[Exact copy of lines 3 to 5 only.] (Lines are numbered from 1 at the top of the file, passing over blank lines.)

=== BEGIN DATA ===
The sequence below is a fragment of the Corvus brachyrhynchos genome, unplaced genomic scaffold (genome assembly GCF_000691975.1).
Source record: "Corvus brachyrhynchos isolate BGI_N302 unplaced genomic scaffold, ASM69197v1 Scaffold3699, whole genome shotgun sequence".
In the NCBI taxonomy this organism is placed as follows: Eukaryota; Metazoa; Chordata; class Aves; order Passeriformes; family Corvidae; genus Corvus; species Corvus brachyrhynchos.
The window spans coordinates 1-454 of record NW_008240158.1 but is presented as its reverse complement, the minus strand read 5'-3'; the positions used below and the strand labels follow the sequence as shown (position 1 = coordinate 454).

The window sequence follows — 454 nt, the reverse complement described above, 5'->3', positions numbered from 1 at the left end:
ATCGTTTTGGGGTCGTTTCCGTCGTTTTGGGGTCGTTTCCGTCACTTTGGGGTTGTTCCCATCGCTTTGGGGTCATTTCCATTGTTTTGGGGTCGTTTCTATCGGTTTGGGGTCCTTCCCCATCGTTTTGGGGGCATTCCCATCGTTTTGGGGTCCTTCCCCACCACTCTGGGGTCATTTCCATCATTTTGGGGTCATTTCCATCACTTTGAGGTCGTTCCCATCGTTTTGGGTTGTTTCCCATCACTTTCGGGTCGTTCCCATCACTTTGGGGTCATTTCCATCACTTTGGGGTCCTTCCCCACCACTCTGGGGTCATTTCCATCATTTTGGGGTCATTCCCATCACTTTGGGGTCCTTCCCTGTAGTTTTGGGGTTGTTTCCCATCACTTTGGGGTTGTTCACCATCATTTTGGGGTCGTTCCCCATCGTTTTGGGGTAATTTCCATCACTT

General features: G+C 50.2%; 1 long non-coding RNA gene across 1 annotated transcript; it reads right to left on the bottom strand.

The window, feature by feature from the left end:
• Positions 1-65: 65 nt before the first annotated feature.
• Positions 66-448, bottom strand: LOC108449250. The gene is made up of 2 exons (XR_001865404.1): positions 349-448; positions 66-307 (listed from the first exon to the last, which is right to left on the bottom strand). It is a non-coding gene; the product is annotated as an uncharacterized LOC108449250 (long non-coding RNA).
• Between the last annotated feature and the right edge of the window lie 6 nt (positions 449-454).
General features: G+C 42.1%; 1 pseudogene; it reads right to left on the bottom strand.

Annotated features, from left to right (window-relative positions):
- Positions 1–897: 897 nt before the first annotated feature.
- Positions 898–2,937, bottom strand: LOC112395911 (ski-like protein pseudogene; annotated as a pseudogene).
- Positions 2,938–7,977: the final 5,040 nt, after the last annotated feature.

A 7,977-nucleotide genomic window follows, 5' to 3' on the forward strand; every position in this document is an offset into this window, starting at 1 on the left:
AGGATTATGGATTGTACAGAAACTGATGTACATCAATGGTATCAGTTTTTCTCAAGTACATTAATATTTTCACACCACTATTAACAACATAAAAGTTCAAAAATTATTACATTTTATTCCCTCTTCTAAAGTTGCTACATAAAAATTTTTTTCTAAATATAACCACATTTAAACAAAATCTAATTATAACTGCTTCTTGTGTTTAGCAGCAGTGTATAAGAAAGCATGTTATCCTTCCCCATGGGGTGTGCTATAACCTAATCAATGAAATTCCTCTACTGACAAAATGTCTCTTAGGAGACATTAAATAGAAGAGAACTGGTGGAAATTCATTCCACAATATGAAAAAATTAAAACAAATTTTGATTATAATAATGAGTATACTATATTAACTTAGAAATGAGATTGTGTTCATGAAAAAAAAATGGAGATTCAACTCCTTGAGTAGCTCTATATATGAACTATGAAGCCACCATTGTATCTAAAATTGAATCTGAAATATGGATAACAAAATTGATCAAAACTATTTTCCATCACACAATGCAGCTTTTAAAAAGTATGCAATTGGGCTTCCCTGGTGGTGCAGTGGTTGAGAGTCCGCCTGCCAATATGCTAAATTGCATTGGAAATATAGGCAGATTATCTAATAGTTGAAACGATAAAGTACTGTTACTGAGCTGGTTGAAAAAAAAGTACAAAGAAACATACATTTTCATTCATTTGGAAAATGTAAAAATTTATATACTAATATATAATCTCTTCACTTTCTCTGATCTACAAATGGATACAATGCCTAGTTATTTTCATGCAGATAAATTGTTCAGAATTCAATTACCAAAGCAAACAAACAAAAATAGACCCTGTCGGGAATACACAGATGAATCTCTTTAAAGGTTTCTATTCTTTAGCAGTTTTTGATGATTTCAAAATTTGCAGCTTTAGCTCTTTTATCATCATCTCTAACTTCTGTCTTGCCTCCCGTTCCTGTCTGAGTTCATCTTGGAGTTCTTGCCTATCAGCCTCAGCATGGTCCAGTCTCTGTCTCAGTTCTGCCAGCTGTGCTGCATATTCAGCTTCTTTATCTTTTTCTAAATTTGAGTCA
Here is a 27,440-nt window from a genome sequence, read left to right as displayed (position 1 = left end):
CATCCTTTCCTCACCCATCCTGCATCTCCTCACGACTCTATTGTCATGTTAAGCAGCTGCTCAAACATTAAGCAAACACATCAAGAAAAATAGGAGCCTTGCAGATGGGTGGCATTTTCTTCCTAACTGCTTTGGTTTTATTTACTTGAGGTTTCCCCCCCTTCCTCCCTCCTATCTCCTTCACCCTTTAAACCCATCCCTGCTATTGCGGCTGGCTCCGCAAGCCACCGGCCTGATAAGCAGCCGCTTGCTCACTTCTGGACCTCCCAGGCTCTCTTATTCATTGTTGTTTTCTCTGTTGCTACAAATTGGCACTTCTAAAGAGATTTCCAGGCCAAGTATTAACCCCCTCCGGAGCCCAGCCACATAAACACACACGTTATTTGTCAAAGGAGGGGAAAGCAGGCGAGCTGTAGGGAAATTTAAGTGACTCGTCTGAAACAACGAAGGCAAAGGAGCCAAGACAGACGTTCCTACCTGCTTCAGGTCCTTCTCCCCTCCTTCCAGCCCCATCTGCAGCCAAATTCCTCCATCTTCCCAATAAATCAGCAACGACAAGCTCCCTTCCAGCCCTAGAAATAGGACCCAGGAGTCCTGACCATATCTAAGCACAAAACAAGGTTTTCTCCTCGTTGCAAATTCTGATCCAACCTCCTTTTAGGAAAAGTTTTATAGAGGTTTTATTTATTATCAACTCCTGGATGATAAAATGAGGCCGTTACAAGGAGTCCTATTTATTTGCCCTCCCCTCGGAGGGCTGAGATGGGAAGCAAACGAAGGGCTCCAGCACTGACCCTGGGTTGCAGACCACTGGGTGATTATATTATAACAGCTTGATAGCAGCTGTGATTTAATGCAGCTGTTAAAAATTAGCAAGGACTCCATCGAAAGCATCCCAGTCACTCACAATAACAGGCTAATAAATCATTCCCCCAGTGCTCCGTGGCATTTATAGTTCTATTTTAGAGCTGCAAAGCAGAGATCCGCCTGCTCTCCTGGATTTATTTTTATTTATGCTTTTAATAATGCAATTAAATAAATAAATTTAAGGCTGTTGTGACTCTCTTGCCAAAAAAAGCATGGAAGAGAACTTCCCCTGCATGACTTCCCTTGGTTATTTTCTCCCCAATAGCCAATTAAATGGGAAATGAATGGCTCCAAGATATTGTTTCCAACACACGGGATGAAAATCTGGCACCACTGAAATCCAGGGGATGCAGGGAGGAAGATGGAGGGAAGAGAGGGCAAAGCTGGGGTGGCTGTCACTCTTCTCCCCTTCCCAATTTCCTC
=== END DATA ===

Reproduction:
In the NCBI taxonomy this organism is placed as follows: Eukaryota; Metazoa; Chordata; class Aves; order Passeriformes; family Corvidae; genus Corvus; species Corvus brachyrhynchos.
The window spans coordinates 1-454 of record NW_008240158.1 but is presented as its reverse complement, the minus strand read 5'-3'; the positions used below and the strand labels follow the sequence as shown (position 1 = coordinate 454).

The window sequence follows — 454 nt, the reverse complement described above, 5'->3', positions numbered from 1 at the left end: